Dictionary of National Biography, 1885-1900/Dyer, George
DYER, GEORGE (1755–1841), author, was born in London on 15 March 1755. His father is said to have been a watchman at Wapping. Dyer was sent to school by some charitable dissenting ladies, who obtained for him, at the age of seven, a nomination to Christ's Hospital. He stayed there till he was nineteen, and was for a long time at the head of the school. He received much kindness and access to books from Anthony Askew [q. v.], then physician to Christ's Hospital. In 1774 he entered Emmanuel College, where he read hard and was in favour with Richard Farmer [q. v.], the master. He took the B.A. degree in 1778. He became usher at the grammar school of Dedham, Essex, in 1779. He afterwards returned to Cambridge, where he was tutor in the family of Robert Robinson (1735–1790) [q. v.], then minister of a dissenting congregation. Robinson's influence led him to unitarianism. Priestley, Gilbert Wakefield, and Mrs. Barbauld took notice of him. He had to give up any hopes of preferment; lived in retirement at Swavesey, near Cambridge; and was for a time usher in a school at Northampton with the father of Charles Cowden Clarke [q. v.] In 1792 he went to London and took chambers in Clifford's Inn, where he ever afterwards lived. He was elected member of the Chapter Coffee-house Club, contributed to the ‘New Monthly’ and ‘Gentleman's Magazine,’ and was employed in various kinds of literary labour, such as making indexes and correcting the press. He had great knowledge of books; he visited libraries in all parts of the country to acquire materials for a bibliographical work, never published; and he had enough classical scholarship to contribute ‘all that was original’ to Valpy's edition of the classics in 141 volumes (1809–1831). When he had finished his eyesight gave way, and he soon became totally blind. In 1823 he had been nearly drowned by walking deliberately into the New River, close to Lamb's house, from sheer absence of mind, or possibly incipient blindness. Lamb describes the incident in his essay called ‘Amicus Redivivus.’ Dyer was a man of singular simplicity and kindliness, with a total absence of humour, and a pleasant conviction that ‘a poem was a poem; his own as good as anybody's, and anybody's as good as his own.’ He was a source of infinite amusement to his friend Charles Lamb (see E. V. LUCAS, Life of Charles Lamb, 1905, passim). Lamb describes him in ‘Oxford in the long vacation,’ and makes fun of him in many of his letters, while saying that ‘for integrity and singleheartedness’ he might be ranked ‘among the best patterns of his species.’ He swallowed the most preposterous of Lamb's stories, even to the report that he was to be made a peer; and showed his kindliness by saying that Williams, who murdered two families, ‘must have been rather an eccentric character.’ When Lord Stanhope appointed him one of his executors, the inference was that the testator must have been mad. He was utterly careless in dress. His ‘nankeen pantaloons were engrained with the accumulated dirt of ages;’ and his domestic arrangements were to match. This slovenly state of his abode excited the pity of a Mrs. Mather, whose third husband, a solicitor in chambers opposite to Dyer's, was dead. She told him that he should have some one to take care of him, and, after much consultation, agreed to accept the duty herself. She married him accordingly, and is said to have greatly improved his appearance. Dyer died in Clifford's Inn 2 March 1841. Crabb Robinson saw his widow on her ninety-ninth birthday, 7 Dec. 1860, when she was vigorous for her time of life. She died in May 1861 (Athenæum for 1861, p. 664). Dyer left a manuscript autobiography, quoted in obituary notice in the ‘Gentleman's Magazine,’ but it is not now forthcoming.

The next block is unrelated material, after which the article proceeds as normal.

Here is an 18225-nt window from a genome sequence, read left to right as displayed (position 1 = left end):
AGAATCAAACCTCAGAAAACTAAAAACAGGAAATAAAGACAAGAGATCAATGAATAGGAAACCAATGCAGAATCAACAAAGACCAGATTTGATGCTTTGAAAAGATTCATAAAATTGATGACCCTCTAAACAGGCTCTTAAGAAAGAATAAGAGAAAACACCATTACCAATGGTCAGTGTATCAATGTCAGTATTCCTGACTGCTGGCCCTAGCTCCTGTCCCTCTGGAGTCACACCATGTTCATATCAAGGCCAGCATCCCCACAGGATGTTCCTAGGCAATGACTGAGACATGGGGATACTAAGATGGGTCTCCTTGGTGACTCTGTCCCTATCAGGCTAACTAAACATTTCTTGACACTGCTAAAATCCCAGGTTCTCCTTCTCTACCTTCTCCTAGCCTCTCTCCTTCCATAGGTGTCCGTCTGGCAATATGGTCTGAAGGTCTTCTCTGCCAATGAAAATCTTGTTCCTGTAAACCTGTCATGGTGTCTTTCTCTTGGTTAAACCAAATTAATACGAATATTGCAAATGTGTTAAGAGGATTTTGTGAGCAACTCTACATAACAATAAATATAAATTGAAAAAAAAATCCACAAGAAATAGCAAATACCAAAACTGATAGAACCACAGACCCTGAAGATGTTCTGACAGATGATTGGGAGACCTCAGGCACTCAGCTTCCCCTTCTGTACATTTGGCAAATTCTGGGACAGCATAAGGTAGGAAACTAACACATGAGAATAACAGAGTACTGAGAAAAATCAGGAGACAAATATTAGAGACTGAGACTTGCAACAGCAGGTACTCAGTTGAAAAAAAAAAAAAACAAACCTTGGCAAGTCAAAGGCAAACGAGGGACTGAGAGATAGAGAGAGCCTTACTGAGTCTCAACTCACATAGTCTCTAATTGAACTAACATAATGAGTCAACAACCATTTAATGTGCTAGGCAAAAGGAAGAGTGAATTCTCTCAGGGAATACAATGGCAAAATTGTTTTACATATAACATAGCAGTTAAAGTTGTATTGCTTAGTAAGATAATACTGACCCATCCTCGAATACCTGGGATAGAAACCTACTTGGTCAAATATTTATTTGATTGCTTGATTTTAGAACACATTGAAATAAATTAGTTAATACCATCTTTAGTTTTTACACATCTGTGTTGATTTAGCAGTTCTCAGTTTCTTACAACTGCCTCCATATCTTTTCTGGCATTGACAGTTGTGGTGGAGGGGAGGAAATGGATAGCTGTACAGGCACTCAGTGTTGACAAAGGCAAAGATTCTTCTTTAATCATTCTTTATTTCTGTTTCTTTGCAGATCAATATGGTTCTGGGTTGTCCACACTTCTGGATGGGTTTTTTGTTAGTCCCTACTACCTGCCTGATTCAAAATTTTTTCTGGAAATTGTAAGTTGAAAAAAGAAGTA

Dyer's works are: 1. ‘Inquiry into the Nature of Subscription to the 39 Articles’ ; second edition, with many additions, 1792. 2. ‘Poems, consisting of Odes and Elegies,’ 1792. 3. ‘The Complaints of the Poor People of England,’ 1793 (remarks on many questions of social and political reform). 4. ‘Account of New South Wales and State of the Convicts, compiled [from various private journals] … with … Character of Thomas Fysche Palmer. …’ 1794. 5. ‘Dissertation on Theory and Practice of Benevolence’ (sequel of above), 1795. 6. ‘Memoirs of Life and Writings of Robert Robinson,’ 1796. 7. ‘The Poet's Fate, a Poetical Dialogue,’ 1797. 8. ‘Address to the People of Great Britain on the Doctrine of Libel. …’ 1799. 9. ‘Poems,’ 1801. 10. ‘Poems and Critical Essays,’ 1802. 11. ‘Poetics, or a Series of Poems and Disquisitions on Poetry,’ 1812. 12. ‘Four Letters on the English Constitution,’ 1812. 13. ‘History of the University and Colleges of Cambridge, including Notices relating to the Founders and Eminent Men’ (with engravings by Greig), 2 vols. 1814. 14. ‘Address to the Subscribers to the Privileges,’ 1823. 15. ‘Privileges of the University of Cambridge’ (a calendar of documents, with an English and Latin dissertation), 1824. 16. ‘Academic Unity’ (substance of Latin dissertation in the above), with preface on dissenting colleges and the London University, 1827. Dyer contributed to the ‘Analytical’ and ‘Critical’ Reviews, to Leigh Hunt's ‘Reflector,’ and to the ‘Monthly Magazine.’ An account of some of his articles is appended to the ‘Privileges of Cambridge.’
A portrait is in the possession of Mr. Theodore Watts-Dunton; another is in the Fitzwilliam Museum at Cambridge.[Mirror, vol. xxxviii. (1841); Gent. Mag. for 1841, pt. i. pp. 545, 546; H. Crabb Robinson's Diary, i. 61–3, iii. 474 (and elsewhere); Talfourd's Final Memorials of Lamb (1855); E. V. Lucas's Life of Lamb, 1905.]